26 July 2015, 07:51 AM ET
Here are the most interesting, amazing and unusual things that happened in the world of science this week. A recap of Live Science's best.
25 July 2015, 06:55 AM ET
Here are the stories behind the most amazing images in the world of science this week. A recap of the coolest photos featured on Live Science.
23 July 2015, 04:14 PM ET
Pope Francis' popularity among Americans may be waning, according to a new Gallup poll.
23 July 2015, 12:00 PM ET
What makes a penis attractive? Not sure? Well, don't rely on your opinion to answer that question — science has the answer.
22 July 2015, 04:50 PM ET
A 1,500-year-old parchment could be one of the oldest known copies of the Quran, possibly dating back to a time that overlapped with the life of the Prophet Muhammad.
19 July 2015, 08:46 AM ET
The character Atticus Finch, revered by many as a paragon of justice, has transformed into an unapologetic racist in Harper Lee's new novel, "Go Set a Watchman." But it's curious that Atticus endorses racism, as most tend to become more tolerant with age.
17 July 2015, 12:35 PM ET
An ultramarathon runner overcame an early injury, sleep deprivation and steep terrain to complete an astounding 2,189-mile run along the Appalachian Trail in 46 days and 8 hours.
16 July 2015, 02:20 PM ET
A new study is turning an ear toward what exactly makes screams so terrifying.
16 July 2015, 11:01 AM ET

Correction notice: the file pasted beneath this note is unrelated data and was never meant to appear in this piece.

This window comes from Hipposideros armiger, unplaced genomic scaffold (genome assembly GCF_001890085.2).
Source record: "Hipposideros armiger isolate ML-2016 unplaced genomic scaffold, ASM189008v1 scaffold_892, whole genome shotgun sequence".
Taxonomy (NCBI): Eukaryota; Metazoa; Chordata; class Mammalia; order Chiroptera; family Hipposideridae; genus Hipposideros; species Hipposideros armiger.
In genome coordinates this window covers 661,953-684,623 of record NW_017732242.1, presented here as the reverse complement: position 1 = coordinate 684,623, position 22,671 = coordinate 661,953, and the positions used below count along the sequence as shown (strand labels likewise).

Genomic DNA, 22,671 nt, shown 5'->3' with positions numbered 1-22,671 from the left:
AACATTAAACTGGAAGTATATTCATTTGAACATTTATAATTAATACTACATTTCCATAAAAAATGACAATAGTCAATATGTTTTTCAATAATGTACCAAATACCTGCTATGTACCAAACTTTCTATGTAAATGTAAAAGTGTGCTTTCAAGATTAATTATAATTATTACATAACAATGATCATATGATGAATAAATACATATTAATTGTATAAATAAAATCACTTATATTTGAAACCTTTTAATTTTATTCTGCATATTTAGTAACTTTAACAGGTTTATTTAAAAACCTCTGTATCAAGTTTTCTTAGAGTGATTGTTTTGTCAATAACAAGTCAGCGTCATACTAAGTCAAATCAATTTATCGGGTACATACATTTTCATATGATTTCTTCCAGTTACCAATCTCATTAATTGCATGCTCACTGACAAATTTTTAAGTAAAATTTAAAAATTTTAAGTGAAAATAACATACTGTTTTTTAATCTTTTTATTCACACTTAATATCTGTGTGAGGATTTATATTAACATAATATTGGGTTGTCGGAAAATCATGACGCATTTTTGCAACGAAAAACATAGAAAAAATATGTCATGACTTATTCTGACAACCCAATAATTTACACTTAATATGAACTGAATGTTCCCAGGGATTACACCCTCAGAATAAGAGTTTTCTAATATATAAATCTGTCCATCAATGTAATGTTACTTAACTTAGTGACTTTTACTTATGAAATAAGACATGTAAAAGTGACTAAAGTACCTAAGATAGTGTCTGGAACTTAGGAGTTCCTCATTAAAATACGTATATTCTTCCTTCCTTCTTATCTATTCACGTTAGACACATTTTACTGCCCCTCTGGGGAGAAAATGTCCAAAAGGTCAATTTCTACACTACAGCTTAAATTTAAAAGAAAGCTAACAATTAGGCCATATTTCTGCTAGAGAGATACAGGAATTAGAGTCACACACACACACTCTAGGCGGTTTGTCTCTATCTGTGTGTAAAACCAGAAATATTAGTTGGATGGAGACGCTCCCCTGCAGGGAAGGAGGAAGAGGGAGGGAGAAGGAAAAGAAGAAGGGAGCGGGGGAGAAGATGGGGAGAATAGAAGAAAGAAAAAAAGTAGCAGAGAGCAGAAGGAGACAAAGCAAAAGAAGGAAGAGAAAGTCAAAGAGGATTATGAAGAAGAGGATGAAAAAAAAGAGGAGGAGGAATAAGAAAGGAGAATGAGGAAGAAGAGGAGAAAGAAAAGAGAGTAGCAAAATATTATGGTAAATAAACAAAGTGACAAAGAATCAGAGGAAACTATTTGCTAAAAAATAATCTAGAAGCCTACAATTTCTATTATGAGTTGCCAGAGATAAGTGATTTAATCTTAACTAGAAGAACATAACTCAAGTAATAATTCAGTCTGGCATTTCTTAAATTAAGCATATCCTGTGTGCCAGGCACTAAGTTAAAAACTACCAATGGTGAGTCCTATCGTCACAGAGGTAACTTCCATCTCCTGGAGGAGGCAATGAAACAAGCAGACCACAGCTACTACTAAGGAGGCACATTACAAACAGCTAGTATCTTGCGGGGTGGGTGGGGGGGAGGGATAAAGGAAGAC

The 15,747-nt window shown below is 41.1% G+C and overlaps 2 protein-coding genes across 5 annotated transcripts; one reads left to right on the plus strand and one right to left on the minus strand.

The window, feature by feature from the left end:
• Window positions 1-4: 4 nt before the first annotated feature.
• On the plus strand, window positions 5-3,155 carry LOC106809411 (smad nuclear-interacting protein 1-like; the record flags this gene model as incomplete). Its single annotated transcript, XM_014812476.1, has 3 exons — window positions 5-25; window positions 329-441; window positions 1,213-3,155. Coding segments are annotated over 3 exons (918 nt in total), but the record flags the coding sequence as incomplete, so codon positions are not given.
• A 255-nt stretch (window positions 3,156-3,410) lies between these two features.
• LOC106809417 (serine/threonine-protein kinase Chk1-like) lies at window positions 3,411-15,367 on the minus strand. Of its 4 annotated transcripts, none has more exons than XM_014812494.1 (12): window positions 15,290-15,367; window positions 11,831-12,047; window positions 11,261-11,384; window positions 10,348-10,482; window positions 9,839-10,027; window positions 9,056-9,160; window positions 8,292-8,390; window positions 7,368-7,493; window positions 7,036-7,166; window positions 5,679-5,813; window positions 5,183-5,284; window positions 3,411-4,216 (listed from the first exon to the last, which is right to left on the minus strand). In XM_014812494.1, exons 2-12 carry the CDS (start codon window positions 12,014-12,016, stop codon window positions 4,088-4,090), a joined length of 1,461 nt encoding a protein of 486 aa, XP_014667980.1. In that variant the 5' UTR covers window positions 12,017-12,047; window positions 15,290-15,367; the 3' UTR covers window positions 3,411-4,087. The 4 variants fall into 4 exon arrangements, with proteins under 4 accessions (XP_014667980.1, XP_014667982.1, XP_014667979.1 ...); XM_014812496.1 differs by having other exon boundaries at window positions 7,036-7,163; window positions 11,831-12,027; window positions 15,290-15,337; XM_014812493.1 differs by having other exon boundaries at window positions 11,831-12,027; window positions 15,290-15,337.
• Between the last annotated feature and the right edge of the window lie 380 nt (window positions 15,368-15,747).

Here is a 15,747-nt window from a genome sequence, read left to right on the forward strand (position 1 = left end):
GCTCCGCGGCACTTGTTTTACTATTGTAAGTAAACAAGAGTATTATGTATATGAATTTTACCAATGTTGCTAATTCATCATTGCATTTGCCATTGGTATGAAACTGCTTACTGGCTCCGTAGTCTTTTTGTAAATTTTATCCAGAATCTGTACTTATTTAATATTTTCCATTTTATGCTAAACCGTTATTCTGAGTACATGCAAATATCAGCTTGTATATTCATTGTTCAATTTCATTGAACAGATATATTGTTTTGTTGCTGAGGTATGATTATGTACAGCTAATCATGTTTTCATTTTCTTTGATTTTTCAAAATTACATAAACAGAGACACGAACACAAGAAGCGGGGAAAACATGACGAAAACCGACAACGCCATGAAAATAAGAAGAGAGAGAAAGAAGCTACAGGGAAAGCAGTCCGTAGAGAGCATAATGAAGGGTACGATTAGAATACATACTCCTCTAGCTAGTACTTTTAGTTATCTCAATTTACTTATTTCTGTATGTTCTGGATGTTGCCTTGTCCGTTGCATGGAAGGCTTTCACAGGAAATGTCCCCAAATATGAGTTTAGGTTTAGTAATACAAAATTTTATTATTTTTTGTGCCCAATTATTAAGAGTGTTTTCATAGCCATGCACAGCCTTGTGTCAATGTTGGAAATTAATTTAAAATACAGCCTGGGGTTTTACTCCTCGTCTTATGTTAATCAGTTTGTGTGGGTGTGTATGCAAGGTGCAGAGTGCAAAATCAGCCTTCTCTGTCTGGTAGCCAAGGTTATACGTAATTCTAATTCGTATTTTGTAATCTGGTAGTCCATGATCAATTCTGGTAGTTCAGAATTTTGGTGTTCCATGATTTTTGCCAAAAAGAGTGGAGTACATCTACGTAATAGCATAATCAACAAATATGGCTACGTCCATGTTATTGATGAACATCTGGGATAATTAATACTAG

Statistically speaking, sharks pose very little threat to humans. So why are people so afraid of the animals?
15 July 2015, 04:39 PM ET
Why have selfies become so popular, to the point that people are willing to risk their lives to take the perfect snapshot of themselves?
15 July 2015, 11:26 AM ET
Young adults in the United States are waiting longer to get married than they did nearly 50 years ago, according to a new analysis of census data.
15 July 2015, 06:58 AM ET
The term "somnophilia" came up in response to Bill Cosby's 2006 deposition on allegations of sexual assault. But what does the diagnosis mean?
14 July 2015, 07:22 AM ET
Two decades after stealing antiquities from a first-century Jewish city in the Golan Heights, on the borders of Israel and Syria, a robber returned the loot to a museum's courtyard, Israeli authorities announced.
08 July 2015, 07:13 AM ET
An anxious temperament is inherited via overactive brain regions passed down by mom and dad. But there's room for experience and the environment to help soothe an anxious mind.
08 July 2015, 02:11 AM ET
To do something horrible, one must craft some sort of justification.
08 July 2015, 01:10 AM ET
Excerpt from "The Library at Mount Char" by Scott Hawkins.
06 July 2015, 01:37 PM ET
Americans are a diverse, wacky group of people, and here are some numbers to prove it. From the amount of trash we churn out to our very odd beliefs in conspiracy theories and religion, here's a look at some startling facts about Americans.
06 July 2015, 09:42 AM ET
Is an armed society a peaceful society? New research suggests the opposite: Firearm assaults, firearm robberies, firearm homicide and overall homicide are more common in states with more guns.